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Top-Ranking Senate Banking Republican Wants to Fix Anti-Crypto Language in Newly-Passed $1.2 Trillion Bill

Mon, 11/08/2021 - 01:42
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Tor Constantino
U.S. Senator pledges to remove harsh crypto rules before law takes effect in 2024
Top-Ranking Senate Banking Republican Wants to Fix Anti-Crypto Language in Newly-Passed $1.2 Trillion Bill
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On Friday night, the U.S. Congress passed a $1.2 trillion bipartisan infrastructure bill, despite months of infighting and opposition within the Democrat-controlled lower house of the legislature. The final vote was 228-206, with 13 Republicans voting for the controversial spending bill, which already passed the Senate this summer and now goes to President Biden to be signed into law.

However, U.S. Senator Pat Toomey from Pennsylvania pledged in a Yahoo Finance interview to reverse or remove the anti-cryptocurrency language that Democrats added to the bill to help pay for its massive price tag. Toomey is the ranking member of the Senate Banking Committee. He and virtually all crypto community members have taken issue with this legislation for months.

In fact, cryptocurrency organizations spent nearly $2.2 million on lobbying both houses of Congress in the third quarter - twice the amount spent in the previous quarter - to fight the negative crypto narrative tucked into the road-and-bridge-building bill.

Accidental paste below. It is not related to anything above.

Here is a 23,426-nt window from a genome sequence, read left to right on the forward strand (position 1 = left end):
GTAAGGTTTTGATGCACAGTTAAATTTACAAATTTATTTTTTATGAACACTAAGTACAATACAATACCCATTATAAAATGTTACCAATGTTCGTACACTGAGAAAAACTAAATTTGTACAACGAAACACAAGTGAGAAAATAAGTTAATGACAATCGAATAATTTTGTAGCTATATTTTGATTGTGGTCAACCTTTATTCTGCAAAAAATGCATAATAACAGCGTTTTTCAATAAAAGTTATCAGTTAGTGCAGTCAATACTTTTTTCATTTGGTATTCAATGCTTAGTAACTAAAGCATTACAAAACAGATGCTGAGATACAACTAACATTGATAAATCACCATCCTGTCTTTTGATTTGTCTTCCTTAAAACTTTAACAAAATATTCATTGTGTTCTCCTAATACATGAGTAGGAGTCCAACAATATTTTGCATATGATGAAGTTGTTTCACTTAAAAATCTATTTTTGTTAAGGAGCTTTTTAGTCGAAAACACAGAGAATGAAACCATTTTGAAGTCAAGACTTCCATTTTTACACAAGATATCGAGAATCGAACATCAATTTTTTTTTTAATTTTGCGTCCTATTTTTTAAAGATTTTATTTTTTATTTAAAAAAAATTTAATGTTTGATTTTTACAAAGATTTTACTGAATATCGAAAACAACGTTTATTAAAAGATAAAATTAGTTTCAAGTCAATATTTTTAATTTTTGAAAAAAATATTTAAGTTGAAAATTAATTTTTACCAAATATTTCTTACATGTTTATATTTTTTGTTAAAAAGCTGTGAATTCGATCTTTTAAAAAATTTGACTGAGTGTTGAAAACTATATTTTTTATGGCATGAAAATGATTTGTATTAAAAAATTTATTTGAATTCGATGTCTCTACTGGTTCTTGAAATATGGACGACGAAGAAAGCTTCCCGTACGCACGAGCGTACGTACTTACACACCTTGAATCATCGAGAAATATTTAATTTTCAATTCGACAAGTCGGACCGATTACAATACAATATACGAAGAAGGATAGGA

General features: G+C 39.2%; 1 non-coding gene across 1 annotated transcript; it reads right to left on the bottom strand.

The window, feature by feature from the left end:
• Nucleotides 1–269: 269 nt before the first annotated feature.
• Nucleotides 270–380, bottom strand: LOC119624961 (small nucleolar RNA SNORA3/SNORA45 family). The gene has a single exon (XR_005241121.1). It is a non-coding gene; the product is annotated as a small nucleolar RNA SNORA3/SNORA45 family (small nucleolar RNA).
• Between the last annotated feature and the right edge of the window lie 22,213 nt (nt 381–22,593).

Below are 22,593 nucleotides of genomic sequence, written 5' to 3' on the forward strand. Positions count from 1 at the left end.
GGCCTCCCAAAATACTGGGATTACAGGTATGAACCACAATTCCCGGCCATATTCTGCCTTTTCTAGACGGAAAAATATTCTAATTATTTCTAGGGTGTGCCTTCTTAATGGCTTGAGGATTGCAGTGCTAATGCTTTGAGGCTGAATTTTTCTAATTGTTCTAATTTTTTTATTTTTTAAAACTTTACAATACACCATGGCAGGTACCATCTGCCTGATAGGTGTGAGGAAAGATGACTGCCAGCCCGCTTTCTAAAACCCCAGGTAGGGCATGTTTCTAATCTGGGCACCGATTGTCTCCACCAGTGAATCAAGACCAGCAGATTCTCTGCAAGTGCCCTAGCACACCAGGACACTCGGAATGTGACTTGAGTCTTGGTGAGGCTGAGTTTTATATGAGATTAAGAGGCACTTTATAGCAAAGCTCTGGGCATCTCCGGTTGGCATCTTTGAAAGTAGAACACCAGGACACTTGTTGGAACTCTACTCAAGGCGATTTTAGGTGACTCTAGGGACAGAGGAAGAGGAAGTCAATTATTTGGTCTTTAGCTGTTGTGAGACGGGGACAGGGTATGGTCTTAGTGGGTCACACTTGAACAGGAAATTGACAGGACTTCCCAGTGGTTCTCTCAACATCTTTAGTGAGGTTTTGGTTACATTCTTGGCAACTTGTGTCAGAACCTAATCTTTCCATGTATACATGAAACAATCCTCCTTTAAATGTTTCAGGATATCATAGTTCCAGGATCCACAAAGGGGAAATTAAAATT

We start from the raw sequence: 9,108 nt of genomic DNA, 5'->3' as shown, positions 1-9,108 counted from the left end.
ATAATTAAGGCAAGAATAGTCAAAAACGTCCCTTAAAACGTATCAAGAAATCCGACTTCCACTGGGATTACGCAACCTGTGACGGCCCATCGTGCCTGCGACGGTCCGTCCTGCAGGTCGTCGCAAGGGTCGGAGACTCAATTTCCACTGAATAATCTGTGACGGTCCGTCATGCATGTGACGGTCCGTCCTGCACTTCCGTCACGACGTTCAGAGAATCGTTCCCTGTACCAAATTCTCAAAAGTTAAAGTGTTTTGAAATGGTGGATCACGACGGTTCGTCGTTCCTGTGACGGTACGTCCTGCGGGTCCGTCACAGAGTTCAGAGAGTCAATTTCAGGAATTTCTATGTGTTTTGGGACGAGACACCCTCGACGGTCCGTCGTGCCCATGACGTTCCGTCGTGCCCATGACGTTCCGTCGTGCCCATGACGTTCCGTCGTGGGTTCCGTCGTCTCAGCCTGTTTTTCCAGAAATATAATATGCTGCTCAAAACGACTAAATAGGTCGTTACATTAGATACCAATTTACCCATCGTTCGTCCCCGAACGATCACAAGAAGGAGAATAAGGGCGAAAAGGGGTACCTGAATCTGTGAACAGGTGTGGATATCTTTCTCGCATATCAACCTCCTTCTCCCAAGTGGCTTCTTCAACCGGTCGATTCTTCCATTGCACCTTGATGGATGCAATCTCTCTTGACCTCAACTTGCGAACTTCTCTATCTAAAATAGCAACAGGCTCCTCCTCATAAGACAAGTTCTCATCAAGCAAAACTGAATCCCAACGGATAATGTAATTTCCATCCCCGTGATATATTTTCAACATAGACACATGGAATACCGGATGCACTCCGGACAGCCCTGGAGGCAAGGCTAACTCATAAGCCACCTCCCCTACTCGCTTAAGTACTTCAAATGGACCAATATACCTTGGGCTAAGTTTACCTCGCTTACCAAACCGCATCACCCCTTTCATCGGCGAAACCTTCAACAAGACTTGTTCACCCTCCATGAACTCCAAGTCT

The two main issues they oppose are vague language around crypto "brokers," which would require burdensome transaction reporting requirements on crypto users ranging from individual crypto miners to multi-billion dollar digital exchanges. The other is with tax-reporting language, which states that if someone receives up to $10,000 in cryptos or NFTs, they have 15 days to secure and report all kinds of private info about the sender to the IRS. Both measures seek to syphon digital dollars to offset costs of the infrastructure buildout. 

The crypto lobbying collective advanced its opposition by securing meaningful changes to the respective versions of the bill, but those edits got spiked at the last minute and the bill passed with the counteractive crypto provisions. Regardless, Toomey and his pro-crypto allies have time to amend or axe the questionable crypto sections, since the law would not take effect until January 2024.

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About the author

Tor Constantino is a former journalist, current corporate executive, and business writer. Since 2017, he has also written about cryptocurrencies, blockchain, DeFi, NFTs, and crypto's potential to revolutionize finance. His writing has appeared in outlets including Fortune, Inc, Entrepreneur, Motley Fool Ascent, DailyCoin, Success, Forbes, CEOWorld, and Yahoo! Finance. He has holdings in Bitcoin, Ethereum, Cardano, and XRP. His views are his own.